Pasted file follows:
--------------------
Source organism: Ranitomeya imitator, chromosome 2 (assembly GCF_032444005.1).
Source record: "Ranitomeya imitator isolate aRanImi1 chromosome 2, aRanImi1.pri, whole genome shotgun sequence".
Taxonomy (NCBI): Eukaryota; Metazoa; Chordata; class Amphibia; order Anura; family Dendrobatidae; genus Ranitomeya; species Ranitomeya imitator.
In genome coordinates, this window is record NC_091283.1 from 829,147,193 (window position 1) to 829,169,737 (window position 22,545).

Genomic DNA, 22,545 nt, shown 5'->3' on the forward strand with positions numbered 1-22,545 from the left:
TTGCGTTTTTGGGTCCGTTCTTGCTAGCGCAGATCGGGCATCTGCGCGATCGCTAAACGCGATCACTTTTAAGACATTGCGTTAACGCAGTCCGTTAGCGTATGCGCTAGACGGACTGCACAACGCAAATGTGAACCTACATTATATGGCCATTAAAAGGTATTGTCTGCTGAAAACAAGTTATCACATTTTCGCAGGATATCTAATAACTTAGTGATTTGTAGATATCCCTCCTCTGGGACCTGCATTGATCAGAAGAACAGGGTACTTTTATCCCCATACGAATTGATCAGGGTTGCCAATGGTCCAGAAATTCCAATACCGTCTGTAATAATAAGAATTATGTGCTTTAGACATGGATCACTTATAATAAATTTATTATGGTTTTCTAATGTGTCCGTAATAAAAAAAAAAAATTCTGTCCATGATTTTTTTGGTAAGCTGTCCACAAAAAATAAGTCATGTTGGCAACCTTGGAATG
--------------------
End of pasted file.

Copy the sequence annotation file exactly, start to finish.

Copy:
Source organism: Ranitomeya imitator, chromosome 2 (assembly GCF_032444005.1).
Source record: "Ranitomeya imitator isolate aRanImi1 chromosome 2, aRanImi1.pri, whole genome shotgun sequence".
Taxonomy (NCBI): Eukaryota; Metazoa; Chordata; class Amphibia; order Anura; family Dendrobatidae; genus Ranitomeya; species Ranitomeya imitator.
In genome coordinates, this window is record NC_091283.1 from 829,147,193 (window position 1) to 829,169,737 (window position 22,545).

Genomic DNA, 22,545 nt, shown 5'->3' on the forward strand with positions numbered 1-22,545 from the left:
TTGCGTTTTTGGGTCCGTTCTTGCTAGCGCAGATCGGGCATCTGCGCGATCGCTAAACGCGATCACTTTTAAGACATTGCGTTAACGCAGTCCGTTAGCGTATGCGCTAGACGGACTGCACAACGCAAATGTGAACCTACATTATATGGCCATTAAAAGGTATTGTCTGCTGAAAACAAGTTATCACATTTTCGCAGGATATCTAATAACTTAGTGATTTGTAGATATCCCTCCTCTGGGACCTGCATTGATCAGAAGAACAGGGTACTTTTATCCCCATACGAATTGATCAGGGTTGCCAATGGTCCAGAAATTCCAATACCGTCTGTAATAATAAGAATTATGTGCTTTAGACATGGATCACTTATAATAAATTTATTATGGTTTTCTAATGTGTCCGTAATAAAAAAAAAAAATTCTGTCCATGATTTTTTTGGTAAGCTGTCCACAAAAAATAAGTCATGTTGGCAACCTTGGAATG